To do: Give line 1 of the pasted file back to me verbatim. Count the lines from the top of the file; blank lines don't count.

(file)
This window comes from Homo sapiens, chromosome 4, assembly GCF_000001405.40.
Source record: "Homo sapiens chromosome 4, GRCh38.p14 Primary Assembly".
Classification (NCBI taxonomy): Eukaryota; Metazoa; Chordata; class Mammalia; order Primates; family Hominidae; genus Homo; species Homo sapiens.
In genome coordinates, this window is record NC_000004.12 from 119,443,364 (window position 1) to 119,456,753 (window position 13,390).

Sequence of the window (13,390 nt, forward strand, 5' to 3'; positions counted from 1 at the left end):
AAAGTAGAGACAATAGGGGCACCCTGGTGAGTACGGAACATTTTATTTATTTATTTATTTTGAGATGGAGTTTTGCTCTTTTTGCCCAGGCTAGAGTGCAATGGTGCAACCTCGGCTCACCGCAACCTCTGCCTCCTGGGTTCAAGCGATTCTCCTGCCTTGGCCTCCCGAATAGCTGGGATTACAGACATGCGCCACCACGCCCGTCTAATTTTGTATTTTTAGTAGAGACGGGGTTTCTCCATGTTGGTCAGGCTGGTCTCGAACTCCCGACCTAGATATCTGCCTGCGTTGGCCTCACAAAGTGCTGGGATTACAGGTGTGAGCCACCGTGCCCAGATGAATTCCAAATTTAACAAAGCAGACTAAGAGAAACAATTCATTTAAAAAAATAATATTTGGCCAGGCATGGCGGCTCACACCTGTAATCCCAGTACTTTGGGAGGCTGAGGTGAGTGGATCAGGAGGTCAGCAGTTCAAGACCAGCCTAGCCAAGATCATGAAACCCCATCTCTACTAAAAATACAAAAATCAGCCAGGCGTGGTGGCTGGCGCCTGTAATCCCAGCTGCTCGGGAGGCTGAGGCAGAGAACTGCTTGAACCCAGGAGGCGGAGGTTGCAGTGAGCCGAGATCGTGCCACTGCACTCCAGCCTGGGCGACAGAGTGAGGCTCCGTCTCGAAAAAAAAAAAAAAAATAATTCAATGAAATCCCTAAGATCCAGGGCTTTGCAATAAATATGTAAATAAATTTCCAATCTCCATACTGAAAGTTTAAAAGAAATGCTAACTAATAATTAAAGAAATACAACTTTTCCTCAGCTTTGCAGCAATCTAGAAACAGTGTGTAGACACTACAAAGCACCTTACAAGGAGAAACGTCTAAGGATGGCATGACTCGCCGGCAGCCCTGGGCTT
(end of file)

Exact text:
This window comes from Homo sapiens, chromosome 4, assembly GCF_000001405.40.